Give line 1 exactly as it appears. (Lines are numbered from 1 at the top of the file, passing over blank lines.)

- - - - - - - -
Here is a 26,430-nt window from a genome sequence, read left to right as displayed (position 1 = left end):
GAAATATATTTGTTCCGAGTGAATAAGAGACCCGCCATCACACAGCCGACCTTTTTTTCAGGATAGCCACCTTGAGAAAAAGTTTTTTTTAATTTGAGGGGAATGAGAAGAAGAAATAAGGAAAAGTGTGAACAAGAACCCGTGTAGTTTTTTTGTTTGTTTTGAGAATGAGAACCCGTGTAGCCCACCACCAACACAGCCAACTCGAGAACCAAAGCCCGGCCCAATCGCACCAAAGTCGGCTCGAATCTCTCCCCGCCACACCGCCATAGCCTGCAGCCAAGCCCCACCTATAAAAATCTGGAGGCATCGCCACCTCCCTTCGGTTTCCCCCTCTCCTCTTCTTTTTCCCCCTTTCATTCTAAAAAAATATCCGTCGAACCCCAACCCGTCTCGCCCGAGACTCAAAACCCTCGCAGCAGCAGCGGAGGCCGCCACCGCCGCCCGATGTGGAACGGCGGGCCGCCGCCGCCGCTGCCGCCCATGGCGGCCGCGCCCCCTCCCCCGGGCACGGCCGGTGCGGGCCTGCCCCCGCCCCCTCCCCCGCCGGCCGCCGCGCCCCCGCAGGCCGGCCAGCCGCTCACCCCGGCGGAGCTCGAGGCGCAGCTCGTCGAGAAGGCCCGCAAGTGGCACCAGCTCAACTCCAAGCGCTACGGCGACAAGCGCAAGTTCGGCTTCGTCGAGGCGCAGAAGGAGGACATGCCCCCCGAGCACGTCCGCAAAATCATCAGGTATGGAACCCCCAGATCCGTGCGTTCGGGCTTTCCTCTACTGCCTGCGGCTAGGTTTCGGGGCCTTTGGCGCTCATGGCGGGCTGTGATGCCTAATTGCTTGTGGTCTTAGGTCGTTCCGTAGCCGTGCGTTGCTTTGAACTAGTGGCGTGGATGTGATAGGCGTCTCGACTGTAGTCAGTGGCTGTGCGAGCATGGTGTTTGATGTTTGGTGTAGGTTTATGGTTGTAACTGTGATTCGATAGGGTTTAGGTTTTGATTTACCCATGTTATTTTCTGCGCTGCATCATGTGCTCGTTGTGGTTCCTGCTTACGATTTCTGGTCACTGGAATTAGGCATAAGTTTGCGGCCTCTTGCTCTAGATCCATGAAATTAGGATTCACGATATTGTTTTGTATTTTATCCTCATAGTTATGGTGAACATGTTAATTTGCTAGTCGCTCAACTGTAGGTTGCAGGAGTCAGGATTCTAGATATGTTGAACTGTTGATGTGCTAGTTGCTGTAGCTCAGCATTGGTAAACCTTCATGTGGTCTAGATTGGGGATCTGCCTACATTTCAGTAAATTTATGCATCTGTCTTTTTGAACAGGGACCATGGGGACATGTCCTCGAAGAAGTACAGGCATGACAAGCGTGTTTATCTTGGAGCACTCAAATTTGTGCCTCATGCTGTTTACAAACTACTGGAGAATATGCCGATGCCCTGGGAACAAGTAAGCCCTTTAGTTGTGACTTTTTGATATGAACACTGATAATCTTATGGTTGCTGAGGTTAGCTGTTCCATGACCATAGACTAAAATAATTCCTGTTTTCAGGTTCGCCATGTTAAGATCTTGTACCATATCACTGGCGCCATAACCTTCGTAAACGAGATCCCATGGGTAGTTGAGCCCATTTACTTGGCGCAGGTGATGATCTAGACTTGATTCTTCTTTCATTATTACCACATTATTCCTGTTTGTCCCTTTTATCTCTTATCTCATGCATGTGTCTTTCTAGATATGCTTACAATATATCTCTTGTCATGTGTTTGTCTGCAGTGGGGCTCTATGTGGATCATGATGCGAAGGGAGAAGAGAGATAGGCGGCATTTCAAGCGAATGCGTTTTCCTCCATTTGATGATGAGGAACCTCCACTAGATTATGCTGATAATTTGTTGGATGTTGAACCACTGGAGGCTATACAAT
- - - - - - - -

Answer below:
Here is a 26,430-nt window from a genome sequence, read left to right as displayed (position 1 = left end):